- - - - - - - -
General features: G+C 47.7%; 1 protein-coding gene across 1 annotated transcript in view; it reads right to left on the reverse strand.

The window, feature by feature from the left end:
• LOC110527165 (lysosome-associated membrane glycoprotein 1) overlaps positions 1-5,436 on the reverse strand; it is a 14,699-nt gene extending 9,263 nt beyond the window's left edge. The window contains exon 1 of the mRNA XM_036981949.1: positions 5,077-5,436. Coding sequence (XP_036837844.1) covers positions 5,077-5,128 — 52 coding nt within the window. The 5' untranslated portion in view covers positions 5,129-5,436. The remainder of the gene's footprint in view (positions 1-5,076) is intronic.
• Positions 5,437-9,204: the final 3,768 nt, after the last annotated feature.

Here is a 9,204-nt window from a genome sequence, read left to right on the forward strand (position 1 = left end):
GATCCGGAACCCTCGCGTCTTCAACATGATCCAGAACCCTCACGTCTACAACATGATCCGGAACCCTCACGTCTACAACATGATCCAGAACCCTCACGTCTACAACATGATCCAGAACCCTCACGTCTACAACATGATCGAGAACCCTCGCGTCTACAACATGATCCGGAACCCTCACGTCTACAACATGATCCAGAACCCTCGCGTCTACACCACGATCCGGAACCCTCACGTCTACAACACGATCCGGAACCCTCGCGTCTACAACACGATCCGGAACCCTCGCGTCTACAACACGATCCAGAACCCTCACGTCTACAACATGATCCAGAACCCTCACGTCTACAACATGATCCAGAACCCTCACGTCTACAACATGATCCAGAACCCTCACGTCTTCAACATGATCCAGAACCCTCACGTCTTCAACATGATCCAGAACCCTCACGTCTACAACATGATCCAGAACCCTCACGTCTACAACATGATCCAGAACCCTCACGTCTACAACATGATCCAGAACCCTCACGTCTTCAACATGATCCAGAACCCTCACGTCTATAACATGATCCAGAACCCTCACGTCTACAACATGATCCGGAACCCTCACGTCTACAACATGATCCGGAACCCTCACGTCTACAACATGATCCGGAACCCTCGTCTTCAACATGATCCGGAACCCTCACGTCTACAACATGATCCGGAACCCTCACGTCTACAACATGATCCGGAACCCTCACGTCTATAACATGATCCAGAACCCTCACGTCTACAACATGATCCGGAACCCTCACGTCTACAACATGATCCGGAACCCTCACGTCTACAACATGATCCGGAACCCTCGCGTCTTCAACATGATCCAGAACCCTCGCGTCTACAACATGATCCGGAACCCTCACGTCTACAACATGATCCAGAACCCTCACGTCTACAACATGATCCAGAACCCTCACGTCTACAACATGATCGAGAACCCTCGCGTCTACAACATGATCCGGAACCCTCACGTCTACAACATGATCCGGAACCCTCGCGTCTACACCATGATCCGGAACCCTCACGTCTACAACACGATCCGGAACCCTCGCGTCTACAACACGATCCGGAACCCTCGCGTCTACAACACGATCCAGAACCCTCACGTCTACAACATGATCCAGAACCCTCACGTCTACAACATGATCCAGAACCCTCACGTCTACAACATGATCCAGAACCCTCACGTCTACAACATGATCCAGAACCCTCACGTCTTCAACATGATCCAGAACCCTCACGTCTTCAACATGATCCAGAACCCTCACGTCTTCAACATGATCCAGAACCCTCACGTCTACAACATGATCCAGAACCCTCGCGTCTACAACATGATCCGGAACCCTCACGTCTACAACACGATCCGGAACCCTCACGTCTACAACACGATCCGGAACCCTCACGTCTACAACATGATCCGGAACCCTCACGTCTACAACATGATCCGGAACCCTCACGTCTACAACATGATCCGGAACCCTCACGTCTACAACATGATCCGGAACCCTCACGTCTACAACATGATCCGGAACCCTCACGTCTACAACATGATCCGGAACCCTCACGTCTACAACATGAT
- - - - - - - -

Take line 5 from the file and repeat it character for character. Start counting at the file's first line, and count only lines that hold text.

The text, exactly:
Here is a 9,204-nt window from a genome sequence, read left to right on the forward strand (position 1 = left end):